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Economic Integration of Korean Peninsula : Special Report (Institute for International Economics) - Marcus Noland

Economic Integration of Korean Peninsula

Special Report (Institute for International Economics)

Paperback

Published: 1998
For Ages: 22+ years old
Ships: 7 to 10 business days
7 to 10 business days
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The North Korean economy cannot sustain its population. Absent fundamental economic reforms, it will never be able to do so. Hence, North Korea will require sizable external support for the foreseeable future. South Korea, China, Japan & the United States have been willing to provide this support because they fear a collapse in the North, or even worse, a lashing out that would unleash war on the peninsula & put millions of people in Asia in jeopardy - including thousands of US troops stationed in South Korea & Japan.The status quo is thus closer to extortion than charity. In this volume, a diverse group of contributors analyze prospective developments on the Korean peninsula. The authors address the three broad strategic possibilities of war, collapse & gradual adjustment. Four immediate policy issues are then considered: the current economic conditions & policies in the North, the food crisis, the nuclear energy/nuclear weapons issue & the possibility of large-scale refugee flows. Finally, the volume considers several longer-run issues concerning the inevitable integration of the peninsula: the potential relevance of the German experience, the costs & benefits of economic unification between North & South Korea & the possible role of the international financial institutions in funding the new arrangement. The volume concludes with recommendations for policymakers,especially in the United States & South Korea, from the preceding analyses.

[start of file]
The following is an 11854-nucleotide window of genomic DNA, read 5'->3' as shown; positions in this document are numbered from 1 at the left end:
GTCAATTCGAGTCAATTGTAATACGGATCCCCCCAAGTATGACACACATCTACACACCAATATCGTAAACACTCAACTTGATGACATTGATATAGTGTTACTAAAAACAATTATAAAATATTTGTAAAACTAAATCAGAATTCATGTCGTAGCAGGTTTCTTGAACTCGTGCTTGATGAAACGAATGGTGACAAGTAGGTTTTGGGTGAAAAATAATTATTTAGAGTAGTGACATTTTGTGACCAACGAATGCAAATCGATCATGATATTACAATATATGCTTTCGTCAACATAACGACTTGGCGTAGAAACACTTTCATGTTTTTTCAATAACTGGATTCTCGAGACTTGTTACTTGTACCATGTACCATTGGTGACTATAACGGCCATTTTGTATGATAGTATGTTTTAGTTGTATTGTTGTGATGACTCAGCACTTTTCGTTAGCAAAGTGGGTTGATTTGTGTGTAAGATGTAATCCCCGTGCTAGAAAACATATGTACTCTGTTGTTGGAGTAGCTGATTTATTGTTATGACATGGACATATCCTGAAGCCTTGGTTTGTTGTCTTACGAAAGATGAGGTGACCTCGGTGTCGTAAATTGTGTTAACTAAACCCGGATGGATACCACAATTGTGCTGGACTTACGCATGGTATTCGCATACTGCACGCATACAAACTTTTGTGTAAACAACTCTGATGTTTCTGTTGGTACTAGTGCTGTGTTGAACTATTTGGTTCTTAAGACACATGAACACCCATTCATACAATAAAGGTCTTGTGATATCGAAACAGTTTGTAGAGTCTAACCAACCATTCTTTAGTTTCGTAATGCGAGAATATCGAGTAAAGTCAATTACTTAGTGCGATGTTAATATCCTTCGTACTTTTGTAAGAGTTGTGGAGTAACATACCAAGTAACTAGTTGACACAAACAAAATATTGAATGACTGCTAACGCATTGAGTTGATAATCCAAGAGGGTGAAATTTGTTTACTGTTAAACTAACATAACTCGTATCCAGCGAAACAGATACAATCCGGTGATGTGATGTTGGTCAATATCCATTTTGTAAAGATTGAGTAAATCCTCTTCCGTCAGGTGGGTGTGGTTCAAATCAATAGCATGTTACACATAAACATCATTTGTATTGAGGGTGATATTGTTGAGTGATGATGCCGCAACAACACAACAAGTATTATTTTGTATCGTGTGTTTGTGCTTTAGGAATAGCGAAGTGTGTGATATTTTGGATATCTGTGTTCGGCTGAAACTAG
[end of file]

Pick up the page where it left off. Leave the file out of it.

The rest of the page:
Prefacep. vii
Introductionp. 1
Three Basic Scenarios
The Likelihood and Implications of a North Korean Attack on the Southp. 9
North Korea: All Roads Lead to Collapse--All the More Reason to Engage Pyongyangp. 27
Managing Integration on the Korean Peninsula: The Positive and Normative Case for Gradualism with or without Integrationp. 39
Immediate Issues
The Food Economy: The Catalyst for Collapse?p. 53
North Korean Energy Sector: Current Status and Scenarios for 2000 and 2005p. 77
Refugee Issues Relating to Three Scenarios for the Future of the Korean Peninsulap. 119
(Slightly) Longer Run Economic Issues
The Current North Korean Economyp. 137
Korean Unification: Lessons From Germanyp. 165
Calibrating the Costs (and Benefits) of Unificationp. 191
Thinking about the World Bank and North Koreap. 201
Implications for Domestic Policy
US Leadership in the Rebuilding of the North Korean Economyp. 223
South Korea: Preparations Awaiting Unification--The Political Componentsp. 237
Preparing for the Economic Integration of Two Koreas: Policy Challenges to South Koreap. 251
Conference Participantsp. 273
Table of Contents provided by Syndetics. All Rights Reserved.

ISBN: 9780881322552
ISBN-10: 0881322555
Series: Special Report (Institute for International Economics)
Audience: Professional
For Ages: 22+ years old
Format: Paperback
Language: English
Number Of Pages: 290
Published: 1998
Publisher: The Peterson Institute for International Economics
Country of Publication: US
Dimensions (cm): 0.9 x 0.6  x 1.5
Weight (kg): 0.4